It was down to the wire in passing a deal between two warring parties in Congress and the White House to avoid falling off the "fiscal cliff," which would have seen tax increases and mandatory spending cuts to the U.S. budget.

While neither party got its way in the tax-and-spending agreement, U.S. Sen. Mike Johanns, R-Neb., said Nebraska fared well in the final outcome.

"The legislation protects about 99 percent of population from higher income tax rates," Johanns said. "I can say to the vast, vast majority of Nebraskans that the rates you have grown used to over the last 12 years are the rates that will apply to you. That is very positive."

The agreement between Congress and the White House also involved estate tax rates.

The agreement restored the $5 million exemption level for the estate tax, or $10 million per couple. It is indexed to inflation. If an agreement had not been reached, that exemption level would have fallen to just $1 million.

But the top estate tax rate increased from 35 percent to 40 percent on estates with a value greater than $5 million. All changes to the estate tax under the fiscal cliff package are permanent.

Johanns said the agreement involving the estate tax was important for Nebraska.

"The estate tax changes that were put in place two years ago that were so helpful to agriculture are now permanent," Johanns said. "Virtually every estate in Nebraska will pass without a death tax as long as that person has done some estate planning and has a good estate plan in place."

He said the certainty that the agreement brought to estate tax laws has been received well by Nebraska farmers and ranchers.

The average age of Nebraska farmers and ranchers is 55.9 years old, according to the U.S. Ag Census of 2007. That number has been increasing steadily since the 1940s, when the average age of Nebraska farmers and ranchers was 46.2 years.

Also, along with record cropland and grassland values, the number of farms and ranches in Nebraska has declined since 1940, when there were more than 121,000 farms and ranches in the state. According to the U.S. Department of Agriculture, that number was 46,800 in 2011. The average-size farm or ranch in 1940 was 391.1 acres, compared to 972 acres in 2011.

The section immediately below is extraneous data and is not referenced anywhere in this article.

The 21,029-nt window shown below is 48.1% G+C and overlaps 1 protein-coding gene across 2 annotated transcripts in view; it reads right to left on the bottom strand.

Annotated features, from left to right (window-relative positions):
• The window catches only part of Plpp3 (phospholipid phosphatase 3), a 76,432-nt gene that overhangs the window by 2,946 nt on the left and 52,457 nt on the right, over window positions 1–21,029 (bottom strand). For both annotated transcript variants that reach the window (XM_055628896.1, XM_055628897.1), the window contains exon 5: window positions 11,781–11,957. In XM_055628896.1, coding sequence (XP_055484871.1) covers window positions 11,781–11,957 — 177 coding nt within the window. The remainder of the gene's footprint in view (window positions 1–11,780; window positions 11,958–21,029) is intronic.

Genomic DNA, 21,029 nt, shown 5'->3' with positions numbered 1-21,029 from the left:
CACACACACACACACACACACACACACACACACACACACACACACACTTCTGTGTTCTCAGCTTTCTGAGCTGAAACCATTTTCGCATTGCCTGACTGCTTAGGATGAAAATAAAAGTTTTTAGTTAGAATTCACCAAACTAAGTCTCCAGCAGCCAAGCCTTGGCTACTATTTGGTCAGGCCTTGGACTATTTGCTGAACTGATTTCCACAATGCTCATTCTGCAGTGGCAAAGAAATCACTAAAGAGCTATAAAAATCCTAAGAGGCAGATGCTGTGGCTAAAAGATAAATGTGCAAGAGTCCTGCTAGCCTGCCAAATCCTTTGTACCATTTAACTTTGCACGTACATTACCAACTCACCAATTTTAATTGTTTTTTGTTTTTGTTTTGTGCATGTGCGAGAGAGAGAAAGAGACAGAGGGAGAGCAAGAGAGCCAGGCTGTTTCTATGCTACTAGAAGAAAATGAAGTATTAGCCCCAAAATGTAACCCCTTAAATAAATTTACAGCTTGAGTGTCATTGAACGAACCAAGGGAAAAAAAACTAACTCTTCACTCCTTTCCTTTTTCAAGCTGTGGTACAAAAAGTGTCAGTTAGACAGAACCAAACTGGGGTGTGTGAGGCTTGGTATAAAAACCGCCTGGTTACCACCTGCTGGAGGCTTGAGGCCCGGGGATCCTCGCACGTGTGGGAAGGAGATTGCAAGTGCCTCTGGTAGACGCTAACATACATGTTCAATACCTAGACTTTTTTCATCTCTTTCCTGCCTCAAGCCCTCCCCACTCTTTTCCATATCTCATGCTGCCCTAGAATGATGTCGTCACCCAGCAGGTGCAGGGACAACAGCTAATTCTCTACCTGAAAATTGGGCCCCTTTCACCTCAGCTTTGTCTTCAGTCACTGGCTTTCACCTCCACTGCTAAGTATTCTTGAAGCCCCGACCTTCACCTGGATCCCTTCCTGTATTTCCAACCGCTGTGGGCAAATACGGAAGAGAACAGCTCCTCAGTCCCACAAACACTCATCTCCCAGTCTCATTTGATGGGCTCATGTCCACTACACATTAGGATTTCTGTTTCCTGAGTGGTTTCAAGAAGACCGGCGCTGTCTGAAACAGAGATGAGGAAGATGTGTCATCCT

"If this (estate tax) bill had not passed and we went back to a 55 percent rate and a million-dollar exemption for a single person, at the end of the day, what you end up with is land sales," Johanns said. "Getting this done was a gigantic step, and making it permanent was so important for our state."

He also pointed out the permanent capital gains tax provisions that retained the lower rate of 15 percent for income under $400,000 for a single person and $450,000 for a married couple. If Congress had not fixed the law, the capital gains tax would have gone up to 20 percent on Jan. 1.

But Johanns was frustrated by Congress' inability to pass a new Farm Bill. Johanns, who serves on the Senate Agriculture Committee, helped write a new Farm Bill, which passed in the Senate, along with the House Agriculture Committee. But those efforts came to a halt as the House version of the Farm Bill did not reach the floor for a vote.

Extending the 2008 Farm Bill instead did not include the cuts in the nutritional part of the bill, which accounts for more than 80 percent of the bill's five-year cost. The Senate slashed $23 billion from its version of the Farm Bill, and the House Ag Committee made even larger cuts.

Both the Senate and House versions would have eliminated direct payments for corn, soybeans, wheat and other crops, which were costing taxpayers about $5 billion annually. By extending the 2008 Farm Bill, direct payments will be continued for 2013.

Johanns said getting a new Farm Bill through the Senate Agriculture Committee, then through the Senate and then through the House Agriculture Committee was an "uphill battle all along the way."

But to have it stopped at the end by the House leadership was characteristic of many of the problems faced by Congress last year.

Johanns said it's unfortunate that a lot of the legislation passed in Congress results from an agreement reached by a handful of people.

"We should be working legislation up through our committees, voting on it and debating on it and moving it to the floor, if there are the votes to do that, and then debating it on the floor," he said. "Unfortunately, instead of doing more of that, which I believe would be helpful to the country in solving problems, it just seems to me that each year we do less and less of that. That is not good."

"We will go back to work and do a Farm Bill," Johanns said.

But that could be a challenge as writing a Farm Bill has as much to do with regional differences in the type of crops that are grown, such as rice and peanuts versus corn and wheat, as with party or political differences.

"That is the reality of farm policy," Johanns said. "You get these debates that have nothing to do with your party registration but have a lot to do with regions and crops, different growing conditions and a host of issues."

But Johanns believes the Farm Bill template, which was passed by the Senate Agriculture Committee and was highly praised by many farm groups across the country, will be what the Senate passes.

"I think we can get a Farm Bill out of committee, and hopefully we can get floor time and an open amendment process," he said. "I continue to be confident that, on the Senate side, we can get it done."

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I cover business, ag and general reporting for the GI Independent.

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